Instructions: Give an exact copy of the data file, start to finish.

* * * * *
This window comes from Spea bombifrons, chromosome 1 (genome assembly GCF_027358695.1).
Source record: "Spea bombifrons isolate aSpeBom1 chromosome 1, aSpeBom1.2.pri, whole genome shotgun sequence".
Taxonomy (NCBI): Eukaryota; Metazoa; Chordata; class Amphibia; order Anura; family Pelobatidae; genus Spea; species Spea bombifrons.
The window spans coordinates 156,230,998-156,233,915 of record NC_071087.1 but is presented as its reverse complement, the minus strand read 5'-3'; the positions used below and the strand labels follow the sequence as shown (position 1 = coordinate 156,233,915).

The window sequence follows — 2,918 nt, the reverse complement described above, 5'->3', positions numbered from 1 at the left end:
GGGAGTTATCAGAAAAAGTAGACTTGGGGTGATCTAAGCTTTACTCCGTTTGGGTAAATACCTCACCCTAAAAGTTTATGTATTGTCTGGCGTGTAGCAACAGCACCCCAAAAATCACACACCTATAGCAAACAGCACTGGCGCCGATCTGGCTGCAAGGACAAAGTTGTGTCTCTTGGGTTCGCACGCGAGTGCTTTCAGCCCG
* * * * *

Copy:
This window comes from Spea bombifrons, chromosome 1 (genome assembly GCF_027358695.1).
Source record: "Spea bombifrons isolate aSpeBom1 chromosome 1, aSpeBom1.2.pri, whole genome shotgun sequence".
Taxonomy (NCBI): Eukaryota; Metazoa; Chordata; class Amphibia; order Anura; family Pelobatidae; genus Spea; species Spea bombifrons.
The window spans coordinates 156,230,998-156,233,915 of record NC_071087.1 but is presented as its reverse complement, the minus strand read 5'-3'; the positions used below and the strand labels follow the sequence as shown (position 1 = coordinate 156,233,915).

The window sequence follows — 2,918 nt, the reverse complement described above, 5'->3', positions numbered from 1 at the left end:
GGGAGTTATCAGAAAAAGTAGACTTGGGGTGATCTAAGCTTTACTCCGTTTGGGTAAATACCTCACCCTAAAAGTTTATGTATTGTCTGGCGTGTAGCAACAGCACCCCAAAAATCACACACCTATAGCAAACAGCACTGGCGCCGATCTGGCTGCAAGGACAAAGTTGTGTCTCTTGGGTTCGCACGCGAGTGCTTTCAGCCCG